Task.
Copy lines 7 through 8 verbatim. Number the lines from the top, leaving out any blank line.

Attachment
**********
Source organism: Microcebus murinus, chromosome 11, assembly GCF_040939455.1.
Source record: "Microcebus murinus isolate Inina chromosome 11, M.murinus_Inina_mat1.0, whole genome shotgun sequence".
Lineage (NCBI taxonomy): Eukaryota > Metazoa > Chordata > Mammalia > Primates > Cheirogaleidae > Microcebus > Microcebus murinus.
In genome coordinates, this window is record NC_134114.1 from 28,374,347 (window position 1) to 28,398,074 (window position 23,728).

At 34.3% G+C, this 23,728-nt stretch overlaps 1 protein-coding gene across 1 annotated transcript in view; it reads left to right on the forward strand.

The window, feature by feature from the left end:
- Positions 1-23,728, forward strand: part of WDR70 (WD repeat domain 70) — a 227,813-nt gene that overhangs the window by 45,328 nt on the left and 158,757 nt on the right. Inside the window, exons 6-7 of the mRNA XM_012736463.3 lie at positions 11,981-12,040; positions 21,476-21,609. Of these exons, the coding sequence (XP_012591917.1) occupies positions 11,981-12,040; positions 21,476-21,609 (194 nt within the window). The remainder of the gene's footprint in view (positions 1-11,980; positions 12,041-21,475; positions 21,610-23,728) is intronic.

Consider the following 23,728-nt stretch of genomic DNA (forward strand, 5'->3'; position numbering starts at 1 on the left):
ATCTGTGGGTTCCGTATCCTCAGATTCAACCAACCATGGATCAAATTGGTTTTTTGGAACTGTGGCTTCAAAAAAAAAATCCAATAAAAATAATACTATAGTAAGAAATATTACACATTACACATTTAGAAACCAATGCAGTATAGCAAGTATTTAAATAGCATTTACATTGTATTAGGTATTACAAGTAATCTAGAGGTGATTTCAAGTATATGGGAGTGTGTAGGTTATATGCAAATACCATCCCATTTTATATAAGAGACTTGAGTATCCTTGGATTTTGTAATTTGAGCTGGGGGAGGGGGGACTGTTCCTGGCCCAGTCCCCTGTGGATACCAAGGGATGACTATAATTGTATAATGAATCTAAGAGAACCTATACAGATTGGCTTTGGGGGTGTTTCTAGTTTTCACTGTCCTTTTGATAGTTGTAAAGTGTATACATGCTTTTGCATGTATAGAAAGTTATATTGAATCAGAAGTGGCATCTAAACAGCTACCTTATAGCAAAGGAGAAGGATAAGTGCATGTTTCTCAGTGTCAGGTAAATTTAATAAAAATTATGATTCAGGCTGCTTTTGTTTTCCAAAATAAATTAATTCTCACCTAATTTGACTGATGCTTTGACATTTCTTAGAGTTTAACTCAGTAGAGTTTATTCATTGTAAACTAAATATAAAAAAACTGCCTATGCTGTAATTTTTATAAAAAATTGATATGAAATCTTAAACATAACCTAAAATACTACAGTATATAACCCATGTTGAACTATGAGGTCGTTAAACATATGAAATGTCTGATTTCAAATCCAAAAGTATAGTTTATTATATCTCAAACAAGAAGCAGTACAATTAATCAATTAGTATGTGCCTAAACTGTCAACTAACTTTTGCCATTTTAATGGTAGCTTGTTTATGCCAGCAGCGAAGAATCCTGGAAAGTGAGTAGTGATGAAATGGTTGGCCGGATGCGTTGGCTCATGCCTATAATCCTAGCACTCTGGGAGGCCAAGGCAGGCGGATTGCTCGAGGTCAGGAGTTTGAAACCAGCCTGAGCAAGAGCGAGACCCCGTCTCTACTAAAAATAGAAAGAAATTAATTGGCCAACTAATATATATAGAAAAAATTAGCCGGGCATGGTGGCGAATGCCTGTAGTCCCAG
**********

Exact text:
- Positions 1-23,728, forward strand: part of WDR70 (WD repeat domain 70) — a 227,813-nt gene that overhangs the window by 45,328 nt on the left and 158,757 nt on the right. Inside the window, exons 6-7 of the mRNA XM_012736463.3 lie at positions 11,981-12,040; positions 21,476-21,609. Of these exons, the coding sequence (XP_012591917.1) occupies positions 11,981-12,040; positions 21,476-21,609 (194 nt within the window). The remainder of the gene's footprint in view (positions 1-11,980; positions 12,041-21,475; positions 21,610-23,728) is intronic.

Consider the following 23,728-nt stretch of genomic DNA (forward strand, 5'->3'; position numbering starts at 1 on the left):